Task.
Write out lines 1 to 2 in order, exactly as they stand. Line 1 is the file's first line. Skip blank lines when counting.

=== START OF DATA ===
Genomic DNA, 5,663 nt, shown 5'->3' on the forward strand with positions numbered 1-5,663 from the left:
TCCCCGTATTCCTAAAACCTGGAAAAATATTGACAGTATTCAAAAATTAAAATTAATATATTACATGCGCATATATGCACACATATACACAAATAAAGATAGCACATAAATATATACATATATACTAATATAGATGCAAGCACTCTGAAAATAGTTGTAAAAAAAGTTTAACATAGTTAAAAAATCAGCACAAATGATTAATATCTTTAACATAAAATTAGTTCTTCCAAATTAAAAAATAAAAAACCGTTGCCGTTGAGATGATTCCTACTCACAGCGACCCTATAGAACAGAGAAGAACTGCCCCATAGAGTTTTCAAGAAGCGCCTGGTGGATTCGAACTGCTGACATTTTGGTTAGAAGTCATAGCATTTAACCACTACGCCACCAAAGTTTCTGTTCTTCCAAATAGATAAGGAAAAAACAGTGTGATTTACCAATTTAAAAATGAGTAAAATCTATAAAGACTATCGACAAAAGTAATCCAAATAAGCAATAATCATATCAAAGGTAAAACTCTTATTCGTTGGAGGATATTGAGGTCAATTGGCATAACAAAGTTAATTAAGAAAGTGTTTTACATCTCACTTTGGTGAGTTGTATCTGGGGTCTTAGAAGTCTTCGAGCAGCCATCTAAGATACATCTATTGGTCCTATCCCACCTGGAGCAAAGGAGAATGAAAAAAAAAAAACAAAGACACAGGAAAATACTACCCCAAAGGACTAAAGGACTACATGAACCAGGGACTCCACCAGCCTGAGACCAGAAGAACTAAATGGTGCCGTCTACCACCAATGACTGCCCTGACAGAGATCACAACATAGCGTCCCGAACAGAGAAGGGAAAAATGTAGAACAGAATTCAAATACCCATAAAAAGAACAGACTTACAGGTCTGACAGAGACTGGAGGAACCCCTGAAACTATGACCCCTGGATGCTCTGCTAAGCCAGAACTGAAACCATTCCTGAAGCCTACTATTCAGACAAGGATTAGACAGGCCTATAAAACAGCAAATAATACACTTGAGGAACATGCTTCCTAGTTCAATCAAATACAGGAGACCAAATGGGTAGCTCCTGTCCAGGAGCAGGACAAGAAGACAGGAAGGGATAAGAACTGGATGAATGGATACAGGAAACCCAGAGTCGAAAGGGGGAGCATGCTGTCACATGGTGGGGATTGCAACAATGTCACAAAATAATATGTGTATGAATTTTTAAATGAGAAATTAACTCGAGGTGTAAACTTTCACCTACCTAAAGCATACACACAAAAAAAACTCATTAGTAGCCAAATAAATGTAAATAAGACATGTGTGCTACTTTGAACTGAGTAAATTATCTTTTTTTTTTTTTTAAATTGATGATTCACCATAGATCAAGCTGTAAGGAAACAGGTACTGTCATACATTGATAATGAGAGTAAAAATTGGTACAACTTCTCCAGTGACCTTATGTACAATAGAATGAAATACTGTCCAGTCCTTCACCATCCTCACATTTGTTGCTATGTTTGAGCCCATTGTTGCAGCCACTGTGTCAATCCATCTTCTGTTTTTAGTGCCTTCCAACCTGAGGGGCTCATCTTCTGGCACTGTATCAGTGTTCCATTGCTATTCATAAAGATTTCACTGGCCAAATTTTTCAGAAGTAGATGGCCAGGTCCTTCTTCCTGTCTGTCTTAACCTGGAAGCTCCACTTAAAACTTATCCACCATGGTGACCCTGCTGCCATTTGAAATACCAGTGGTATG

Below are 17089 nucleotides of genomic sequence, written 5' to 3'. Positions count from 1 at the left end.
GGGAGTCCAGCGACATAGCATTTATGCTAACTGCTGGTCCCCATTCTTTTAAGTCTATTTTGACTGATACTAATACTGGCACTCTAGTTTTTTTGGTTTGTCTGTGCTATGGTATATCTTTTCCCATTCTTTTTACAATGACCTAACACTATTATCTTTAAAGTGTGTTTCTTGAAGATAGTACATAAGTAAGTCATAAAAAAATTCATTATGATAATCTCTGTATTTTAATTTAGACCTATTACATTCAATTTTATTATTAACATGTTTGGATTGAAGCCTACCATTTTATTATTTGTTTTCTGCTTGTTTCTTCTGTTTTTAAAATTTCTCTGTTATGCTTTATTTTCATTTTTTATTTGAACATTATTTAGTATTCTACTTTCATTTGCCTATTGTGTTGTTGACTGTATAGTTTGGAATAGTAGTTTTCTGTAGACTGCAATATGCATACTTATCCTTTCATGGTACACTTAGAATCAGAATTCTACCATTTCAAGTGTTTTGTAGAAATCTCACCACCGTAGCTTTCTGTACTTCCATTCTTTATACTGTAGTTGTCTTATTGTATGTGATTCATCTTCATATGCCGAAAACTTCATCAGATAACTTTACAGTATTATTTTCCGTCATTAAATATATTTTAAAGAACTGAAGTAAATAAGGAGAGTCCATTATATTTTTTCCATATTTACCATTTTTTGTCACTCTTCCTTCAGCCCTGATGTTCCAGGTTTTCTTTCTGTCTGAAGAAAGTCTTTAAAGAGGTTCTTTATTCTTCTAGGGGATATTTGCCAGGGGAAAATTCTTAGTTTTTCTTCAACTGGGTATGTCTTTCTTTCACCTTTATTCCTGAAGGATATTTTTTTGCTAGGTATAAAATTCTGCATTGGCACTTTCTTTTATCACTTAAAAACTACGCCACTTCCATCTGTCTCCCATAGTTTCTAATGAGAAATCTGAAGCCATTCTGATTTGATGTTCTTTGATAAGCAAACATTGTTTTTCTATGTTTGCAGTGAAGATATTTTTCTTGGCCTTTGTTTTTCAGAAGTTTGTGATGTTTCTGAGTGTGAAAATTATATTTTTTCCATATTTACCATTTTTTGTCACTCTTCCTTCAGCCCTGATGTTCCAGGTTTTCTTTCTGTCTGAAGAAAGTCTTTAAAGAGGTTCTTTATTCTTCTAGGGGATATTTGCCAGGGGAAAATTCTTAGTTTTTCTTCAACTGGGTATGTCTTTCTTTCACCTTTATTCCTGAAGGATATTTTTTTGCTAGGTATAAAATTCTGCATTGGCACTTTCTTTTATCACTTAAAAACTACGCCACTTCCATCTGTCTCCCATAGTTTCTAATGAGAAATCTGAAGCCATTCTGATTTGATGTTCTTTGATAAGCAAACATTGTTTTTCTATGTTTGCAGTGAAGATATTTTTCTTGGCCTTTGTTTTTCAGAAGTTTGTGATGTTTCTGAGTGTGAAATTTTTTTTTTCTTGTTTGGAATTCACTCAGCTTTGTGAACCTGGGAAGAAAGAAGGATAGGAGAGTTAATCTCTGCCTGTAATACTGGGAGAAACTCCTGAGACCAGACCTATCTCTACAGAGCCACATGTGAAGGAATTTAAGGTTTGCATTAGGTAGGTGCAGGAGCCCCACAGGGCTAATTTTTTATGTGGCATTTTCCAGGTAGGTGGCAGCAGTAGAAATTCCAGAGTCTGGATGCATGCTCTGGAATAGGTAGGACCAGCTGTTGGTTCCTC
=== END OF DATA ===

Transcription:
Genomic DNA, 5,663 nt, shown 5'->3' on the forward strand with positions numbered 1-5,663 from the left:
TCCCCGTATTCCTAAAACCTGGAAAAATATTGACAGTATTCAAAAATTAAAATTAATATATTACATGCGCATATATGCACACATATACACAAATAAAGATAGCACATAAATATATACATATATACTAATATAGATGCAAGCACTCTGAAAATAGTTGTAAAAAAAGTTTAACATAGTTAAAAAATCAGCACAAATGATTAATATCTTTAACATAAAATTAGTTCTTCCAAATTAAAAAATAAAAAACCGTTGCCGTTGAGATGATTCCTACTCACAGCGACCCTATAGAACAGAGAAGAACTGCCCCATAGAGTTTTCAAGAAGCGCCTGGTGGATTCGAACTGCTGACATTTTGGTTAGAAGTCATAGCATTTAACCACTACGCCACCAAAGTTTCTGTTCTTCCAAATAGATAAGGAAAAAACAGTGTGATTTACCAATTTAAAAATGAGTAAAATCTATAAAGACTATCGACAAAAGTAATCCAAATAAGCAATAATCATATCAAAGGTAAAACTCTTATTCGTTGGAGGATATTGAGGTCAATTGGCATAACAAAGTTAATTAAGAAAGTGTTTTACATCTCACTTTGGTGAGTTGTATCTGGGGTCTTAGAAGTCTTCGAGCAGCCATCTAAGATACATCTATTGGTCCTATCCCACCTGGAGCAAAGGAGAATGAAAAAAAAAAAACAAAGACACAGGAAAATACTACCCCAAAGGACTAAAGGACTACATGAACCAGGGACTCCACCAGCCTGAGACCAGAAGAACTAAATGGTGCCGTCTACCACCAATGACTGCCCTGACAGAGATCACAACATAGCGTCCCGAACAGAGAAGGGAAAAATGTAGAACAGAATTCAAATACCCATAAAAAGAACAGACTTACAGGTCTGACAGAGACTGGAGGAACCCCTGAAACTATGACCCCTGGATGCTCTGCTAAGCCAGAACTGAAACCATTCCTGAAGCCTACTATTCAGACAAGGATTAGACAGGCCTATAAAACAGCAAATAATACACTTGAGGAACATGCTTCCTAGTTCAATCAAATACAGGAGACCAAATGGGTAGCTCCTGTCCAGGAGCAGGACAAGAAGACAGGAAGGGATAAGAACTGGATGAATGGATACAGGAAACCCAGAGTCGAAAGGGGGAGCATGCTGTCACATGGTGGGGATTGCAACAATGTCACAAAATAATATGTGTATGAATTTTTAAATGAGAAATTAACTCGAGGTGTAAACTTTCACCTACCTAAAGCATACACACAAAAAAAACTCATTAGTAGCCAAATAAATGTAAATAAGACATGTGTGCTACTTTGAACTGAGTAAATTATCTTTTTTTTTTTTTTAAATTGATGATTCACCATAGATCAAGCTGTAAGGAAACAGGTACTGTCATACATTGATAATGAGAGTAAAAATTGGTACAACTTCTCCAGTGACCTTATGTACAATAGAATGAAATACTGTCCAGTCCTTCACCATCCTCACATTTGTTGCTATGTTTGAGCCCATTGTTGCAGCCACTGTGTCAATCCATCTTCTGTTTTTAGTGCCTTCCAACCTGAGGGGCTCATCTTCTGGCACTGTATCAGTGTTCCATTGCTATTCATAAAGATTTCACTGGCCAAATTTTTCAGAAGTAGATGGCCAGGTCCTTCTTCCTGTCTGTCTTAACCTGGAAGCTCCACTTAAAACTTATCCACCATGGTGACCCTGCTGCCATTTGAAATACCAGTGGTATG